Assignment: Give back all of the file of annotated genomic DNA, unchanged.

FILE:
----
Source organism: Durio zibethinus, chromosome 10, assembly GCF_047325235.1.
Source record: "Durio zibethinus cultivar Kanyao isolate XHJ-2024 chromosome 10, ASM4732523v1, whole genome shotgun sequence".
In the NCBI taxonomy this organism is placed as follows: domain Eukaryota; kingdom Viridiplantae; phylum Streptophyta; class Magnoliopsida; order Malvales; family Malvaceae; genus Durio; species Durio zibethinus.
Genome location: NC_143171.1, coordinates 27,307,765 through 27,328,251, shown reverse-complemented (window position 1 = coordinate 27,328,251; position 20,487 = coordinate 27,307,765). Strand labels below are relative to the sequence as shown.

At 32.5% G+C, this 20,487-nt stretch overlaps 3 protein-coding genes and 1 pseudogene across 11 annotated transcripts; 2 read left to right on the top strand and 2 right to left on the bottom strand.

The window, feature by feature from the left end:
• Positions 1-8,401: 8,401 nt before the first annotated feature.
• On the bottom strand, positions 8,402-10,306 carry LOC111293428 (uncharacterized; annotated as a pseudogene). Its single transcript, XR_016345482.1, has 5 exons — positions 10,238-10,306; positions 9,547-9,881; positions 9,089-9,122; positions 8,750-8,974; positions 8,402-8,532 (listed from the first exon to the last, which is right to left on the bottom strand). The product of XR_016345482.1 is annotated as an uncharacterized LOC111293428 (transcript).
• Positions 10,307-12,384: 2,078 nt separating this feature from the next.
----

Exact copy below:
Source organism: Durio zibethinus, chromosome 10, assembly GCF_047325235.1.
Source record: "Durio zibethinus cultivar Kanyao isolate XHJ-2024 chromosome 10, ASM4732523v1, whole genome shotgun sequence".
In the NCBI taxonomy this organism is placed as follows: domain Eukaryota; kingdom Viridiplantae; phylum Streptophyta; class Magnoliopsida; order Malvales; family Malvaceae; genus Durio; species Durio zibethinus.
Genome location: NC_143171.1, coordinates 27,307,765 through 27,328,251, shown reverse-complemented (window position 1 = coordinate 27,328,251; position 20,487 = coordinate 27,307,765). Strand labels below are relative to the sequence as shown.

At 32.5% G+C, this 20,487-nt stretch overlaps 3 protein-coding genes and 1 pseudogene across 11 annotated transcripts; 2 read left to right on the top strand and 2 right to left on the bottom strand.

The window, feature by feature from the left end:
• Positions 1-8,401: 8,401 nt before the first annotated feature.
• On the bottom strand, positions 8,402-10,306 carry LOC111293428 (uncharacterized; annotated as a pseudogene). Its single transcript, XR_016345482.1, has 5 exons — positions 10,238-10,306; positions 9,547-9,881; positions 9,089-9,122; positions 8,750-8,974; positions 8,402-8,532 (listed from the first exon to the last, which is right to left on the bottom strand). The product of XR_016345482.1 is annotated as an uncharacterized LOC111293428 (transcript).
• Positions 10,307-12,384: 2,078 nt separating this feature from the next.